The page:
Bose and Sony are two of the biggest names in Bluetooth headphones — and that also means the Bose QC45 and Sony WH-1000XM4 are two of the best flagship headphones currently on the market. For many people, wireless over-ear headphones are one of the best accessories to buy. They’re often capable of delivering great audio, active noise canceling, and long battery life. Whether someone plans on using them for working at home or frequent traveling, there’s a lot of value to be had from a gadget like this.
In that space, Bose and Sony stick out as two of the go-to brands. For the past few years, this was thanks to the massive success of the Bose QC35 II and Sony WH-1000XM3. Fast forward to 2021, and that battle continues with the two companies’ latest releases. The QC45 and 1000XM4 look very similar, have almost identical features, and are available for nearly the same price — $329 for Bose’s headphones and $349 for the Sony ones. Having trouble deciding which to buy? Let’s take a closer look at everything they bring to the table.
Design is a strong point regardless of which headphones someone chooses. Both are made out of plastic, have foldable hinges for easy portability, and come with a free carrying case that’s perfect for travel. Outside of some differing aesthetic choices, the only real functional difference is how playback controls are handled. Bose opted for physical buttons on the QC45 while Sony uses capacitive touch areas on the WH-1000XM4. Both work quite well, with this really coming down to a matter of personal preference. The tactility of real buttons is great to have on Bose’s headphones, but for folks who want their audio gear to look as sleek as possible, Sony’s touch controls also have a lot to offer.
Bose QC45 Vs. Sony WH-1000XM4 Features & Specs
Where Bose and Sony really start to set themselves apart is with the smart features they each bring to the table. Starting with the Bose QC45, users are treated to two listening modes — Quite Mode and Aware Mode. The former enables active noise cancellation to block out background sounds, whereas the former reverses the effect so folks can easily hear their surroundings while listening to their favorite songs. Bose also makes it a point to tout the strong microphone performance of the QC45.
The headphones tout four microphones over the three found on their predecessor, with Bose claiming they “isolate and focus on your voice, while a noise-rejecting algorithm filters out environmental sounds for clearer conversations.” Other feature highlights include the ability to pair up to two devices at once, along with a multi-function button that can trigger the native voice assistant on the phone the QC45 are paired with.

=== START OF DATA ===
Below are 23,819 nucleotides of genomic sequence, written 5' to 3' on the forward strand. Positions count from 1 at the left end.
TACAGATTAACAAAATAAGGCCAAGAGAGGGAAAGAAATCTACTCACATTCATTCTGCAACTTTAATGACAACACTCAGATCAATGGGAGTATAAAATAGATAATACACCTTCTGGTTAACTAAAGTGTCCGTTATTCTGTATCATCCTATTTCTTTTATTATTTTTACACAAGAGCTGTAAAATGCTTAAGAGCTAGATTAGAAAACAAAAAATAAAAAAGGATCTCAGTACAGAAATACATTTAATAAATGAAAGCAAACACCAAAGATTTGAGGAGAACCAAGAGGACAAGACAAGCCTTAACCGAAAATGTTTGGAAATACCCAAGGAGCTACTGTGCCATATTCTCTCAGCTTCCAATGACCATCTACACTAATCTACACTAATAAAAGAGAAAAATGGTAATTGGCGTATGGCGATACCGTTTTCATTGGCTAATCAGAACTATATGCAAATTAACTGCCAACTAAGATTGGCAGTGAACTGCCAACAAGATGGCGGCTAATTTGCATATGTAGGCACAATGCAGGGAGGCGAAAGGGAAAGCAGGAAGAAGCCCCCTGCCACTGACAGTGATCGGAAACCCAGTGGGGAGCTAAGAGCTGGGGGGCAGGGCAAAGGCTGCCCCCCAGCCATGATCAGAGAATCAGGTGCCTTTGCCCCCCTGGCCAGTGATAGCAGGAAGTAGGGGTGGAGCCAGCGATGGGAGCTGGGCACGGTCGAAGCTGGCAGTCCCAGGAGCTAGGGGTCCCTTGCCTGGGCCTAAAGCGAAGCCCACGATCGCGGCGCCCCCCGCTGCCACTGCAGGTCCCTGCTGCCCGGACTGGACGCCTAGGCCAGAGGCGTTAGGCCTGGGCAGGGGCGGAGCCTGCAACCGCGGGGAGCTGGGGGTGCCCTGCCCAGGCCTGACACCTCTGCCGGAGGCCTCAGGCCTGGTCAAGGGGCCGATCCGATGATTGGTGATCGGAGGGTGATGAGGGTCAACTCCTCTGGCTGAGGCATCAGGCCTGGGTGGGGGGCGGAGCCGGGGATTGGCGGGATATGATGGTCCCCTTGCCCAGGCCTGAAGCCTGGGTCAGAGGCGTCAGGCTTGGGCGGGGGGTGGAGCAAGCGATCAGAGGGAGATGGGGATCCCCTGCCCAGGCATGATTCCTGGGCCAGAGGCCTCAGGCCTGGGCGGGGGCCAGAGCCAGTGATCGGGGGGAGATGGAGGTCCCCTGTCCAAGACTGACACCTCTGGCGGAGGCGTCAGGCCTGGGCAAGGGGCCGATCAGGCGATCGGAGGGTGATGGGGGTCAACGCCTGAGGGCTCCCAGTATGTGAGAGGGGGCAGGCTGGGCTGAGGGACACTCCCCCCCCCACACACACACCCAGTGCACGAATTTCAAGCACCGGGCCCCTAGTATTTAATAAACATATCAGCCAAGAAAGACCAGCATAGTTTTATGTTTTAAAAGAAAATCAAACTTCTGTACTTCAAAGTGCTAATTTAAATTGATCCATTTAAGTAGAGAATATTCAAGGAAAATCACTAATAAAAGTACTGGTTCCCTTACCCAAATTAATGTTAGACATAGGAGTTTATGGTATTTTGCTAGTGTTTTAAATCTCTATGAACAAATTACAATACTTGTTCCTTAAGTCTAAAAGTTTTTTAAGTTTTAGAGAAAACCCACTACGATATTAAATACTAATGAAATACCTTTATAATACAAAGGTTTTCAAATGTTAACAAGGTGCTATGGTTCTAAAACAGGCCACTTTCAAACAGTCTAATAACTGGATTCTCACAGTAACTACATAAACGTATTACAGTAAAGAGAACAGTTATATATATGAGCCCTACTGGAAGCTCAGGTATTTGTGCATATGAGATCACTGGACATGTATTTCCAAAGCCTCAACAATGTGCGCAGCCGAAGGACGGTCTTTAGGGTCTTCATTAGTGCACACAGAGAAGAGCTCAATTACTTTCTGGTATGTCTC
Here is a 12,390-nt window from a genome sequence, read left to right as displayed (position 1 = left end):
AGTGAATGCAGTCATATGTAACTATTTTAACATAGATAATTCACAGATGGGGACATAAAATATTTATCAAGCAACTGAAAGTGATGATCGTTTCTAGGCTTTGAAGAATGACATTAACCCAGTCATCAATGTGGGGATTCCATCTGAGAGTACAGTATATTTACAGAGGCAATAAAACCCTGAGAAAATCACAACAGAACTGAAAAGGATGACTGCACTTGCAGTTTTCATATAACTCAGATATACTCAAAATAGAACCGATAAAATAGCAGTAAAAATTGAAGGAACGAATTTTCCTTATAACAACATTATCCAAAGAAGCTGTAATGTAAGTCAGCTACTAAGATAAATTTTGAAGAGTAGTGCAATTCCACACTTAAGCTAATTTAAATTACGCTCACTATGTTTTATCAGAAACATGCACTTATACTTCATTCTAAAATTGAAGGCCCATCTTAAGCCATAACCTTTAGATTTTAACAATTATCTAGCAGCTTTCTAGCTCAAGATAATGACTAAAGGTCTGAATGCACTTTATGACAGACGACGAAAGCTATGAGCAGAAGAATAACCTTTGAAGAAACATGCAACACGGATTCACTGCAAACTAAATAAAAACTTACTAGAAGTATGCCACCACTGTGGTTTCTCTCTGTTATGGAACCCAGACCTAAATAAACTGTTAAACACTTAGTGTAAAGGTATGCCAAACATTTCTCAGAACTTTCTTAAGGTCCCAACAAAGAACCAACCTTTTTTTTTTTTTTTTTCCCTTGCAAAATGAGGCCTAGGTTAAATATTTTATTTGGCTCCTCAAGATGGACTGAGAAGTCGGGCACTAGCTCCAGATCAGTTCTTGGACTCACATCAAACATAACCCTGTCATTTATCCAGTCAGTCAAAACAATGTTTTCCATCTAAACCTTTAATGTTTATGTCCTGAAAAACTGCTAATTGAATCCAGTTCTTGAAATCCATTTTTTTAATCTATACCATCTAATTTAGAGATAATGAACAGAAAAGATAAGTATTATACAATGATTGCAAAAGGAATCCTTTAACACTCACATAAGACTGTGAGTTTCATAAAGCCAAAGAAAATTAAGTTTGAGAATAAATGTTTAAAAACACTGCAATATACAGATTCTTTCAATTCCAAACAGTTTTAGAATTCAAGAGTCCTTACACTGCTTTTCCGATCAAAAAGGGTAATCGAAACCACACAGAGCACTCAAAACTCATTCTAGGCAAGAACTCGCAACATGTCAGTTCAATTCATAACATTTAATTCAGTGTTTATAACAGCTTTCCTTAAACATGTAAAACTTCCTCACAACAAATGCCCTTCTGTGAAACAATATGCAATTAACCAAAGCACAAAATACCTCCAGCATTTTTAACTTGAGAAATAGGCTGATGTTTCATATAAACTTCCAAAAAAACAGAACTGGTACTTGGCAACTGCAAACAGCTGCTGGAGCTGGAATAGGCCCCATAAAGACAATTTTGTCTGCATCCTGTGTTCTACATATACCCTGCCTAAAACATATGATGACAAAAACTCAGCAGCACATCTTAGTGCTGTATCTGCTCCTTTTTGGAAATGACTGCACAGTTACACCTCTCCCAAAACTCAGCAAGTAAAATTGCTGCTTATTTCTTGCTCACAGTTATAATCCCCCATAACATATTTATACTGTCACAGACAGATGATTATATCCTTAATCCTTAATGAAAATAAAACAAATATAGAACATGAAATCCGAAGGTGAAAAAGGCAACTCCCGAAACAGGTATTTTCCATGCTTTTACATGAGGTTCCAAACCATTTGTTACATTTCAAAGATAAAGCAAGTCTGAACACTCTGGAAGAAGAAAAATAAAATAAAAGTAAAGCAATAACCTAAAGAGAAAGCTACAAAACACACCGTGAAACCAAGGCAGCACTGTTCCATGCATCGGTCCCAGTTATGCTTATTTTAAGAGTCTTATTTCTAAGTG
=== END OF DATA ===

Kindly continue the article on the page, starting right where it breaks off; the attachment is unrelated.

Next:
Moving back to the Sony WH-1000XM4, it quickly becomes clear that Sony justifies its higher price by cramming in a few extra features. Sony’s headphones also feature noise-canceling and aware/transparency modes, though it elevates the experience in a couple of important ways. If someone starts talking while wearing the WH-1000XM4, any playing audio automatically stops so the wearer can engage in a conversation without fiddling with the pause control. Sony also touts something called Quick Attention Mode, enabling someone to place their hand over the right ear cup to instantly hear their surroundings at any time.
The WH-1000XM4 further benefit from automatic wearing detection, customizable EQ settings, and built-in Google Assistant & Alexa — all things not found on the Bose QC45. And, finally, the WH-1000XM4 tout longer battery life. While the 24 hours of playback for the Bose QC45 is impressive, getting up to 30 hours on the Sony WH-1000XM4 is even better.
Bose got a lot right with the QC45. They look great, the ANC is better than the QC35 II that came before it, and the lower $329 asking price makes them a pretty decent value. For someone who wants high-end headphones but doesn’t want to go overboard with their spending, there’s a lot to like with Bose’s latest offering. Even so, it’s hard not to give the edge to Sony. The WH-1000XM4 tout longer battery and more smart features for about $20 extra. That’s not that much of a price increase, and for a lot of folks, things like automatic wearing detection and built-in Alexa will more than warrant the slightly higher price.